A study carried out by the Universities of California, Buffalo and Toronto has discovered that a computer system is more accurate at spotting fake facial expressions than people.
Leading recruiters and coaches look out for micro-expressions, the tiny little facial movements we make without realizing what we’re doing. When we’re faking a smile, our eyes tend not to crease and the areas between our eyebrows and eyelids don’t contract. As these movements occur in milliseconds, a computer can pick up on these minutiae. People find it difficult.
The researchers of this latest study used a computer expression recognition toolbox that was able to work in real time to assess whether people were telling the truth. The participants of the study put their hands in ice water – some people suffered real pain, others faked it. People found it hard to distinguish between the fakers and the real pain sufferers, and even when they were trained in micro-expressions and what to look for, they still were accurate only 55 percent of the time. The computer got it right 85 percent of the time.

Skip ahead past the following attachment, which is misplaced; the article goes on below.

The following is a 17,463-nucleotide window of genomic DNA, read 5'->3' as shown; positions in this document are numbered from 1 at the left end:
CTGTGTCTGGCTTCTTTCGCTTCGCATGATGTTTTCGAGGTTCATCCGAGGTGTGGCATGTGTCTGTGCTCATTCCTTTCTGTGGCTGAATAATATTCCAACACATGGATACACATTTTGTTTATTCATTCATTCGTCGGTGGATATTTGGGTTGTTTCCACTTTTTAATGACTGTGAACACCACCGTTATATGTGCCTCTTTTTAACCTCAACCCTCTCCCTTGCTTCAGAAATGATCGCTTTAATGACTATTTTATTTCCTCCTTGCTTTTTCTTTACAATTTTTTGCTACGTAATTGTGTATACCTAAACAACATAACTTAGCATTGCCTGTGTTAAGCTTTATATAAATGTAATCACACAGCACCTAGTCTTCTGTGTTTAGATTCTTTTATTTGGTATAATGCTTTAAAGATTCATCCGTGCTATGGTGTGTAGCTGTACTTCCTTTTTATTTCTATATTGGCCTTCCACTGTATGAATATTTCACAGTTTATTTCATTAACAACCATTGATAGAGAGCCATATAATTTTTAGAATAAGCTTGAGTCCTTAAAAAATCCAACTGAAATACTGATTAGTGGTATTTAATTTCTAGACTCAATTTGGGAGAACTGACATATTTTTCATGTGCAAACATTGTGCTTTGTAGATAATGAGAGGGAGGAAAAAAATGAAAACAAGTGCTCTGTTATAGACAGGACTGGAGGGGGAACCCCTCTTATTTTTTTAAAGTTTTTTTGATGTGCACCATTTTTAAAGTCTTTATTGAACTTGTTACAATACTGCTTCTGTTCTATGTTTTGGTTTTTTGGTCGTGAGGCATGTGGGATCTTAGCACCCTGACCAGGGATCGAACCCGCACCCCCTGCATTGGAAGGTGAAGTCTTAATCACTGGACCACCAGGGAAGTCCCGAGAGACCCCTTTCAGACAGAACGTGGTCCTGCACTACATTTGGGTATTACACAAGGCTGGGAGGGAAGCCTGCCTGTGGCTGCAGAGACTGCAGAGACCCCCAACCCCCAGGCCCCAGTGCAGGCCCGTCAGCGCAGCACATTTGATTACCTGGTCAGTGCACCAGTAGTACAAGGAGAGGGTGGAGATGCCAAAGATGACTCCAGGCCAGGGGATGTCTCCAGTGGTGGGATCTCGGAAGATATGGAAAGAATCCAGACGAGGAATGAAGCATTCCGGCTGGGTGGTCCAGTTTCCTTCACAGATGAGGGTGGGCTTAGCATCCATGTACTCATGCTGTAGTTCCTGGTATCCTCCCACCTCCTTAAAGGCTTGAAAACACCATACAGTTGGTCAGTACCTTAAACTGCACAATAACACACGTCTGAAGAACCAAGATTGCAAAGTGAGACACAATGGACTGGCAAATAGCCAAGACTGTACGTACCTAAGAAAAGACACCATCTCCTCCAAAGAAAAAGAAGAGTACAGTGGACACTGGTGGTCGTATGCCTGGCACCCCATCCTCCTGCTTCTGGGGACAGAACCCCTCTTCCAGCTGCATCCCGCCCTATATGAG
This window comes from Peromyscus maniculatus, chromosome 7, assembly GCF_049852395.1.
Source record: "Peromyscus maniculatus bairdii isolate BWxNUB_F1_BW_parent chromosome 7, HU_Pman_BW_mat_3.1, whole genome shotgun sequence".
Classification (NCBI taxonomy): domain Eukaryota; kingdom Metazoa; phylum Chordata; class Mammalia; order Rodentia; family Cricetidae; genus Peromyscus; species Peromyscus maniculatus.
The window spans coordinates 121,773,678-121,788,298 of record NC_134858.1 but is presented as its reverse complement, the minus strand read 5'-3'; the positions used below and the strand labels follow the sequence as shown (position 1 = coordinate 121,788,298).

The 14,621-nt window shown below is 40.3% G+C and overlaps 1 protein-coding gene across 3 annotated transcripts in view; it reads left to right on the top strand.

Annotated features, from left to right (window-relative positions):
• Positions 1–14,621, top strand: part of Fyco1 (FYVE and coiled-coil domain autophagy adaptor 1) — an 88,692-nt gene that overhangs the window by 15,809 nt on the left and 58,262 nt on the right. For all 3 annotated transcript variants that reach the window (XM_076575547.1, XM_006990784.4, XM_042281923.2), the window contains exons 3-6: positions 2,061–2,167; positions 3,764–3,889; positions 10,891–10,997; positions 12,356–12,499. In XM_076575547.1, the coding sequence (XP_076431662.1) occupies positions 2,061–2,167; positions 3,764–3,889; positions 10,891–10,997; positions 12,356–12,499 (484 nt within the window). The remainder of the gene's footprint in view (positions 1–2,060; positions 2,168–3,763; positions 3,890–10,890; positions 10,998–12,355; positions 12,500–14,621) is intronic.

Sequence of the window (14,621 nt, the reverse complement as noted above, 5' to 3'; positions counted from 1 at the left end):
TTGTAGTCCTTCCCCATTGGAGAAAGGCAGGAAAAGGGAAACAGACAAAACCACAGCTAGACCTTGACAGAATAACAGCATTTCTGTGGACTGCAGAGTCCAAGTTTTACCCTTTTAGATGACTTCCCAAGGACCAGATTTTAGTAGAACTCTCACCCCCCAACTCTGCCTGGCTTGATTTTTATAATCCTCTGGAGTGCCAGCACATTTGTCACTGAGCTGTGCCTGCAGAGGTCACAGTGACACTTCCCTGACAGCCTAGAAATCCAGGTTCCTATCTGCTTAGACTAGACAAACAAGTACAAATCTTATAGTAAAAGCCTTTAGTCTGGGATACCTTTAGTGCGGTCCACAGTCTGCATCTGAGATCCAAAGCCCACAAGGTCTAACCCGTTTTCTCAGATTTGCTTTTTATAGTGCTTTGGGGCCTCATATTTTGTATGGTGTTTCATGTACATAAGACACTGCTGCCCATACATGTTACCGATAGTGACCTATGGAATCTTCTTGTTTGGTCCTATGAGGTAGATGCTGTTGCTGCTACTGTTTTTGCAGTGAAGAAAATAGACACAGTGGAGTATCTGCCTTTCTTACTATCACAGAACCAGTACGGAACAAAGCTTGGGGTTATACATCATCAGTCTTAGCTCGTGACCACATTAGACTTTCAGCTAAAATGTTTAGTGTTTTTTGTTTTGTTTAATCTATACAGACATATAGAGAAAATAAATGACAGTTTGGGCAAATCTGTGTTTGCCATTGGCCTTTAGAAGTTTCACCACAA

Knowing if someone is telling the truth is critical in the recruitment process. An employer wants to know if candidates are being honest, candidates want to know that they aren’t being over-sold to. It doesn’t take much stretching of the imagination to foresee candidates of the future being given the once over by a recruiting robot!
The study, “Automatic Decoding of Deceptive Pain Expressions,” is published in the March 2014 issue of Current Biology.